• [0048]
    With reference to FIG. 7, a tool light 600 constructed in accordance with a still further embodiment of the invention will be described. The tool light 600 includes a cylindrical plastic or rubber sleeve 604. The sleeve 604 includes a proximal end 608, a distal end 612, and an elongated, ring-shaped wall 616. The wall 616 include an inner surface 620. The proximal end 608 may house one or more power sources 624 such as, but not limited to, one or more watch batteries. The distal end 612 may carry one or more retractable light sources 628, e.g. LED(s), in recessed areas 630. Each retractable light source 628 may be pivotally connected to the wall for pivotal movement between an outwardly pivoted or “on” position and a retracted or “off” position. Electrical circuitry (not shown) connects the power source 624 to the light sources 628 for powering the light sources 628. The electrical circuitry may include an on/off switch 632 for turning the light sources 628 on or off. In an alternative embodiment, the electrical circuitry of the tool light 600 may include a motion sensor mechanism to activate the light sources 628 when motion is detected and deactivate the light sources 628 when no motion occurs for a prolonged period of time. The electrical circuitry may also include a dimmer mechanism, e.g., variable resistor, for controlling the intensity of the emitted light from the light source(s) 628. Further, pivoting the light sources 628 to the outward position may automatically activate the light sources 628 and retracting the light sources 628 may automatically deactivate the light sources 628.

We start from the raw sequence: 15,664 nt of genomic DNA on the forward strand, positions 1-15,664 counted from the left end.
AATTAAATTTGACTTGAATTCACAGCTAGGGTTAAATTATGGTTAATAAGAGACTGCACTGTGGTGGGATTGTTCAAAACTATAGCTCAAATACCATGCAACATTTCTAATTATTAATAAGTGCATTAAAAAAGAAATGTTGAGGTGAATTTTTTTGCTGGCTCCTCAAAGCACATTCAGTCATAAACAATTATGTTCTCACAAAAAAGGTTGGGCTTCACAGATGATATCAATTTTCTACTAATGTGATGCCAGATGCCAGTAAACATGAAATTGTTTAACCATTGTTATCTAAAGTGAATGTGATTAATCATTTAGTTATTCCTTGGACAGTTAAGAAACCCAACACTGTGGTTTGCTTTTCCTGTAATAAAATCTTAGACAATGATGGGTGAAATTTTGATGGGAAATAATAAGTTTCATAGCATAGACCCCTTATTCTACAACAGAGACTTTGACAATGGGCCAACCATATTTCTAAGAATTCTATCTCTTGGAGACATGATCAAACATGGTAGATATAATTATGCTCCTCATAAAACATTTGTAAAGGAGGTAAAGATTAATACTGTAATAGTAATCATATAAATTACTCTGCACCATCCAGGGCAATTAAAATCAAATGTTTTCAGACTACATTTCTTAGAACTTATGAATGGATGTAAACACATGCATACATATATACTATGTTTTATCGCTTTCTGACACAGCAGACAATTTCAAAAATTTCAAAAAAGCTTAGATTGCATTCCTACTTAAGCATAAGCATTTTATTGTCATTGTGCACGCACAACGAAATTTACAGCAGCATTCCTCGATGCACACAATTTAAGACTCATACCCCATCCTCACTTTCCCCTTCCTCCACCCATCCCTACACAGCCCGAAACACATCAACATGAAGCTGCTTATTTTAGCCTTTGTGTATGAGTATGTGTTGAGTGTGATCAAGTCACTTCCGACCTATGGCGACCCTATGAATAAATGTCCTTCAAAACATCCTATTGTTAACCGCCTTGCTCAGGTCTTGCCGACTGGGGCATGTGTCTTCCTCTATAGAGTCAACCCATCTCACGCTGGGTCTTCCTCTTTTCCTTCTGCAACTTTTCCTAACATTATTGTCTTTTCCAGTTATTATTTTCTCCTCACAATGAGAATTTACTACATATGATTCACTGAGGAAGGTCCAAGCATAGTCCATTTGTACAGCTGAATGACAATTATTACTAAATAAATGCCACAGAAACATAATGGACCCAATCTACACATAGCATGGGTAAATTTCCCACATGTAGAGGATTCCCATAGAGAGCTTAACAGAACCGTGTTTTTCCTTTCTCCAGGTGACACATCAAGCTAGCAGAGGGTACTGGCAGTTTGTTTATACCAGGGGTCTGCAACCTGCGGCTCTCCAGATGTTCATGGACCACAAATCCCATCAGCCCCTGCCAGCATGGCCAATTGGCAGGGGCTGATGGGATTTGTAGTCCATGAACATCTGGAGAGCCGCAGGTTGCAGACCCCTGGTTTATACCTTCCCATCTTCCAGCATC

• [0049]
    In use, the cylindrical sleeve 604 of the tool light 600 is slid over the handle 116 of the screwdriver 112, and the light sources 628 are actuated by pivoting them to the outward position, switching the on/off switch 632, and/or by automatic motion detection. When the light sources 628 are not in use, they may be pivoted to a retracted or “off” position so that the light sources 628 are flush with the wall 604. During use, the tool light 600 rotates with rotation of the screwdriver 112.
  • [0050]